Naho Yamazaki, Deputy Director of Policy and Partnerships
The HRA wants to make it easy to do research that people can trust.
One of the ways we can do this is to make research transparency the norm. This is a key priority set out in the HRA's 2023-25 strategy, as transparency is fundamental to establishing trust and promoting participation in research.
Transparency also reduces research waste; if we share what research is taking place and the results, that knowledge is extremely beneficial to those planning research. It also supports evidence-based policy and practice.
Last year we commissioned a public attitudes survey, as we wanted to better understand what people think about health and social care research and to find out what matters to them, to earn their trust in research. Just over 5,000 people from across the UK were surveyed.
We found that only about half of the people asked were confident that research findings are shared without delay. So what, you might be thinking.
The survey also found that 65% of the people said they will feel more confident in the research findings if the results are made publicly available as soon as possible after the study. A similar proportion would feel more confident in the findings if the study was added to a public register before it started (65%) and if participants will be told about the outcomes of research (69%).
This suggests that whilst people have a relatively low expectation that researchers and sponsors will be transparent about research, the three areas that the HRA is focusing on to promote transparency - registration, publication of results, and communicating study outcomes to participants - are likely to have a positive impact on their trust in research.
Registration of clinical trials
I now want to focus on what we are doing on one of these three areas: registration.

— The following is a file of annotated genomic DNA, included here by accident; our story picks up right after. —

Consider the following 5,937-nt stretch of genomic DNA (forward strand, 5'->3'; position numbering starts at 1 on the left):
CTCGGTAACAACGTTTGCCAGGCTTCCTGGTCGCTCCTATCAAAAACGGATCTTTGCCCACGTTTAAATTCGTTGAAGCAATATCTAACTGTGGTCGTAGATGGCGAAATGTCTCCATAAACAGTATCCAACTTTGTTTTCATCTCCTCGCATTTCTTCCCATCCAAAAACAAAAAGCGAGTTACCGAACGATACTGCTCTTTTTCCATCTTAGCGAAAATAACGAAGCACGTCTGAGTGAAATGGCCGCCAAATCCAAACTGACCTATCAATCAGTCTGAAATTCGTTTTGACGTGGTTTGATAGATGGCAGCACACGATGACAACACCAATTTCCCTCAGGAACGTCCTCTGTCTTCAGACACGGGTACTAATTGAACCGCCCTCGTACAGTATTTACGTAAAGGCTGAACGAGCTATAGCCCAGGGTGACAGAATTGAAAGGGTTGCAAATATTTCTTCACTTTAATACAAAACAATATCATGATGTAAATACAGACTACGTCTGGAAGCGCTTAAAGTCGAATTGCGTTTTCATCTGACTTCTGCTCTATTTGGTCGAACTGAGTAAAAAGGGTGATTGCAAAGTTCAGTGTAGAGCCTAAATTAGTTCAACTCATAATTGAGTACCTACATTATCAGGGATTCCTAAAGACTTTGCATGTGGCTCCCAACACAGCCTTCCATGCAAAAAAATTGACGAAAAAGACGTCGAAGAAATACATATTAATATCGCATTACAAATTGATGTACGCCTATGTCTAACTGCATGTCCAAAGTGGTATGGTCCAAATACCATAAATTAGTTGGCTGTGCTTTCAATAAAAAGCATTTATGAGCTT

We have been conducting a snapshot audit since 2015, where we look at the registration rate of clinical trials approved in the first six months of the year, to understand the proportion of researchers following the condition of Research Ethics Committee (REC) approval.
This shows that compliance has hovered at just below 90% between 2018 and 2021 -but we really want to bring this up to 100% by working with others across the research sector.
This is why, this Make it Public Week, which will take place this spring, we will be focusing on registration of clinical trials. Together with our partners in the Make it Public campaign group, we’ll be showcasing the benefits of registering trials before your research starts, and discussing any barriers that might be preventing the research community from registering trials. We look forward to sharing details with you soon.
We are also looking at evolving our audit of the data. Instead of a snapshot that only covers trials approved in the first six months of the year, we are planning to publish a list of all trials with their registration reference number that we hold, starting with trials approved in 2022. This will enhance the visibility of trials that are taking place in the UK, and also make it easier for the Make it Public campaign group members and others to track whether completed trials have a summary of results uploaded onto the registry, and their findings communicated to participants.
Registration is the first, vital step in transparency. If we start as we mean to go on, together we can have a positive ripple effect across the research landscape.